This series looks at the multifarious ways in which the artist has impacted upon our understanding and perception of the British garden from the seventeenth century to the present day.
Lecture 1: Introduction: The Artist and the Garden
Technical difficulties have delayed the publication of the first recording. This will be made available at a later date.
This introductory talk explores the relationship between making art, and making gardens, and celebrates the particularly British tradition of the ‘artist-gardener’, as embodied by figures from Humphry Repton and Gertrude Jekyll to Cedric Morris and Derek Jarman. We will also look at the influence on paintings on garden design from the 18th-century to the 20th-century master, Russell Page. And why do so many artists – such as Jekyll and Page – turn to landscape design? And, we ask, is a garden a work of art – or something much more important than that?
Humphry Repton (1752-1818) coined the term landscape gardening and described his practise as an art. In this, his bicententary year, this lecture explores what sort of art Repton’s landscape gardening was, how it related to other graphic and literary arts of the time, particularly in his famous Red Books and published works, and how it has shaped landscape design in the past two centuries.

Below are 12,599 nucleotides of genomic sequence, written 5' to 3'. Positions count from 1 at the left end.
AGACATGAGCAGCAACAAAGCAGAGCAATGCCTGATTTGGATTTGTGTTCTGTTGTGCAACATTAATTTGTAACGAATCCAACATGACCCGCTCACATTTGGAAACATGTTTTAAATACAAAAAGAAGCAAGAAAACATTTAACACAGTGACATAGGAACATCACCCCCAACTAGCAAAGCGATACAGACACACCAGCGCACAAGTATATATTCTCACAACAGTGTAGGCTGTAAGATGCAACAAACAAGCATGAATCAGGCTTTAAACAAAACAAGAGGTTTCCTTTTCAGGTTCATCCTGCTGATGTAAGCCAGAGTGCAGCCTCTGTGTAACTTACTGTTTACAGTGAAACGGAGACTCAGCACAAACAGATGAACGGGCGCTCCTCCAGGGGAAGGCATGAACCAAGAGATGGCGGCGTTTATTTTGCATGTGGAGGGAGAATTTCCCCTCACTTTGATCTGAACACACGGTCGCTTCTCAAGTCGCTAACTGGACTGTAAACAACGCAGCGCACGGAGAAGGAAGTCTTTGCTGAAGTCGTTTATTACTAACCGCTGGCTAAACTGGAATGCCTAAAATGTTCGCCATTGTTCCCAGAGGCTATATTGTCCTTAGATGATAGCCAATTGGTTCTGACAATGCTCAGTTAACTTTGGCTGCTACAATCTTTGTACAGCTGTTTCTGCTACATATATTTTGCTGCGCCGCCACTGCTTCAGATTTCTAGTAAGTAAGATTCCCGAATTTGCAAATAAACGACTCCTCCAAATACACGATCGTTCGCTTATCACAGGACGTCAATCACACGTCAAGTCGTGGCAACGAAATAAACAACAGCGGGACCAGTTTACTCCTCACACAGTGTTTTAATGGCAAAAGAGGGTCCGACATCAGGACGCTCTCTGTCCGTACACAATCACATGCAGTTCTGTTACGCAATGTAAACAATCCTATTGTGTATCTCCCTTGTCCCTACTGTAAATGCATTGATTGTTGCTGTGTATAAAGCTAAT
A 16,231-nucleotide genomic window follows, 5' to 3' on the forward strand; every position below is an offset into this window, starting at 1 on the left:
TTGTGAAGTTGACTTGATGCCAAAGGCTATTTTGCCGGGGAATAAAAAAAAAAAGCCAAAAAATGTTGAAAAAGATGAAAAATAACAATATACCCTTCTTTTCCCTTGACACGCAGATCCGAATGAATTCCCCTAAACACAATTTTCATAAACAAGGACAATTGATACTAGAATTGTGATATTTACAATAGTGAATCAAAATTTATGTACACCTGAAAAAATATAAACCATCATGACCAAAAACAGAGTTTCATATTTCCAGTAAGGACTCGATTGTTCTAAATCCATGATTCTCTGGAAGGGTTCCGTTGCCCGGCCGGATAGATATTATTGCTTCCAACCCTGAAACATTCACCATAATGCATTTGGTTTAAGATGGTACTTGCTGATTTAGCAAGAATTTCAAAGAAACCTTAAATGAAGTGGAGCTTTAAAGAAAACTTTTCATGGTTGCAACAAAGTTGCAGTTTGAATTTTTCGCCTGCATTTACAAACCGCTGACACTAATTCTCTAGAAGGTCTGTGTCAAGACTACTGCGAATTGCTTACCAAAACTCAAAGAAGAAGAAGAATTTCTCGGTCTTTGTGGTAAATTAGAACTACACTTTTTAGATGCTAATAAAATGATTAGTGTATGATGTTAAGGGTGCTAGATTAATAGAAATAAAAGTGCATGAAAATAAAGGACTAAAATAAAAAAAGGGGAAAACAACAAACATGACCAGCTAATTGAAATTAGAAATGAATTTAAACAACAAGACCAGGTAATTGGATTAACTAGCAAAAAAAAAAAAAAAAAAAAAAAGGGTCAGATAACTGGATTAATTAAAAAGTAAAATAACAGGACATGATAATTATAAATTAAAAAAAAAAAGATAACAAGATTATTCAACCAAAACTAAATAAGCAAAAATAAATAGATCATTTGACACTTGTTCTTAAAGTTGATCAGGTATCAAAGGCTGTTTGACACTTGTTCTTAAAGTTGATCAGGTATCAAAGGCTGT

The talk explores the role of the artist in visualising the country garden from the later 19th century to the present day. The focus is upon modest rural plots; cottage gardens and allotments, notably those owned by artist gardeners. Among the artists to be discussed are Alfred Parsons, Cedric Morris, John Nash, Stanley Spencer, Ivon Hitchens, Patrick Heron and Derek Jarman.
This lecture looks at the radical new landscape art of the later 1960s and early 1970s, now more generally known as ‘Land art’, in relation to the garden. Artists had begun to make work directly in the landscape, by-passing the studio and re-thinking the conventions of exhibition, but there was no consensus about attitudes to the garden as a potential location. Whereas the influential American artists Robert Smithson and Nancy Holt were interested in the tradition of landscape gardening in Britain, visiting significant sites here in 1969, their British counterparts were more likely to resist the ideas of tradition, property and enclosure. Some artists saw the potential of the vernacular garden as an outdoor space in which to make challenging new work, while on the other hand, Ian Hamilton Finlay began to establish a remarkable neo-classical garden at Stonypath in the bleak Pentland Hills near Edinburgh, conceived both as a setting for works of art and as a work of art in its own right.
Todd Longstaffe-Gowan maps out some of Eileen Hogan’s intellectual points of reference, formal preoccupations, and thematic choices, particularly with regards to the urban landscape as represented in her paintings.